The Maccabean history gives the timeline as follows: Antiochus began to reign in the "137th year of the kingdom of the Greeks" [175 B.C.] (1 Macc 1:10) and he went up against Israel in the "one hundred and forty-third year" [170 B.C.] to ensure Jewish submission (1 Macc 1:20). Two years later [145th year] he returned in force to punish the Jews for rebellion (1 Macc 1:29). Then, "on the fifteenth day of Chislev, in the one hundred and forty-fifth year, [168 B.C.] they erected a desolating sacrilege upon the altar of burnt offering" (1 Macc 1:54). Then three years later, "on the twenty-fifth day of the ninth month, which is the month of Chislev, in the one hundred and forty-eighth year," [165 B.C.] the Maccabees rededicated the temple (1 Macc 4:52).

The Dispensationalist argument that "many days" reflects a leap forward to the last days bypassing the church age (so Morris) is unconvincing. Indeed, persecution of the Jews has been going on for "many days." The church age brought intense persecution against Jews by those bearing the name of the Jewish Messiah. The Jews experienced sword, flame, imprisonment and plunder from the time of the church fathers, through the Middle Ages, the enlightened centuries, into the modern era with the Holocaust.

Israel must now contend with constant attacks by Islamic terrorists, anti-Israel policies by the United Nations and its leading members, including the United States, and rampant antisemitism around the world. This persistent hatred against the Jews can only be accounted as demonic in origin, because they are God's people. God's Word says plainly, "Blessed is everyone who blesses you [Israel], and cursed is everyone who curses you" (Num 24:9; cf. Gen 12:3).

34― Now when they fall: The Maccabean revolt was a struggle, beginning as a guerrilla war and they did have their defeats. It took time to develop both the strength and the military skill to take on the seasoned troops of Antiochus in pitched battles. they will be granted a little help: The overthrow of Antiochus and the liberation of the Jews was not quick in coming, which would constitute "full help." Keil suggests that the “little help” means that by those with insight rising up the theocracy was preserved, their destruction was prevented, and the purifying of the people of God is brought about. So, the attaining of this end is a “little help” in comparison with the complete victory over the arch-enemy of the time of the end.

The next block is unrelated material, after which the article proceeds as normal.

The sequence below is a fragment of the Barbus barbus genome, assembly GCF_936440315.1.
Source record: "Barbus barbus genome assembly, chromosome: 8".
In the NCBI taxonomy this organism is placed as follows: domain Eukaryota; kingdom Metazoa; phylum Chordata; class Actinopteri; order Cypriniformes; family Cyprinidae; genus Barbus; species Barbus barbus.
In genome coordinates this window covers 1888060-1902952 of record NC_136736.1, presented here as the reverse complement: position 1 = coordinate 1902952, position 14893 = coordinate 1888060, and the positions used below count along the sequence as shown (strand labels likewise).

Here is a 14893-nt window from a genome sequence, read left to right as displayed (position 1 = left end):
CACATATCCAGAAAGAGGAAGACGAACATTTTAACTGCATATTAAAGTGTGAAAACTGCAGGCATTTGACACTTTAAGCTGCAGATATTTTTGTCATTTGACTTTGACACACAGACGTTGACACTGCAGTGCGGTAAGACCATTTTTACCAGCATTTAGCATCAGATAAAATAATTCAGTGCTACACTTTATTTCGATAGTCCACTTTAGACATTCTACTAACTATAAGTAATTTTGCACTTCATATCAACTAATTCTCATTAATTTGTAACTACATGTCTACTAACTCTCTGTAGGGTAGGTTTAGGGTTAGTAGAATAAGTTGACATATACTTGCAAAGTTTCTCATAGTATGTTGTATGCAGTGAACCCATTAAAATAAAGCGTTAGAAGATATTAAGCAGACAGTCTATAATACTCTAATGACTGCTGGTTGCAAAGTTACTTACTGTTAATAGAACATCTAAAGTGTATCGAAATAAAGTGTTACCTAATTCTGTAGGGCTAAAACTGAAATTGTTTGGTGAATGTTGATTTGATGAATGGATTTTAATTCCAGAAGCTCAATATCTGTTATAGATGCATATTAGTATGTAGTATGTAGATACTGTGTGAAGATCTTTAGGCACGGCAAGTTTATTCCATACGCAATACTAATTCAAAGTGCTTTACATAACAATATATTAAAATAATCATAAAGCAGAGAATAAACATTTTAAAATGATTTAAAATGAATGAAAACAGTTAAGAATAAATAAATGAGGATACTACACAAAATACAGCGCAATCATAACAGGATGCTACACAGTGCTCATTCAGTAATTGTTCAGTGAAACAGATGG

many will join with them in hypocrisy: Heb. chalaqlaqqah, smoothness, slipperiness, flattery, or fine promises. The successes of Judas, and the severity with which he and Mattathias treated the apostates (1Macc 2:44; 3:5, 8), had the result of causing many to join them only through hypocrisy (1Macc 7:6; 2Macc 14:6), who again forsook them as soon as opportunity offered (1Macc 6:21-23; 9:23) (Keil).

35― This verse begins by summarizing the opening words of the previous two verses. in order to refine: Heb. tsaraph, to smelt, refine or test (BDB 864). The verb form simply describes the end result of the purging and purifying., purge: Heb. barar, to purify or select, to purge out (BDB 140). The imperfect verb form means to purify oneself. This verb probably refers to removing behaviors or things (like idols) that hinder full obedience to God. and make them pure: Heb. laben, to be white. The imperfect form means to purify oneself in an ethical sense (BDB 526). This verb may either be parallel to barar or emphasize the strengthening of or restoring behaviors pleasing to God.

Gabriel offers a point of view later offered in the Maccabees: "Now I urge those who read this book not to be depressed by such calamities, but to recognize that these punishments were designed not to destroy but to discipline our people." (2Macc 6:12) Perhaps the difficulty that so many Christians have of making sense of persecution is the unwillingness to face the fact that the sovereign loving God allows it, or worse yet, uses it.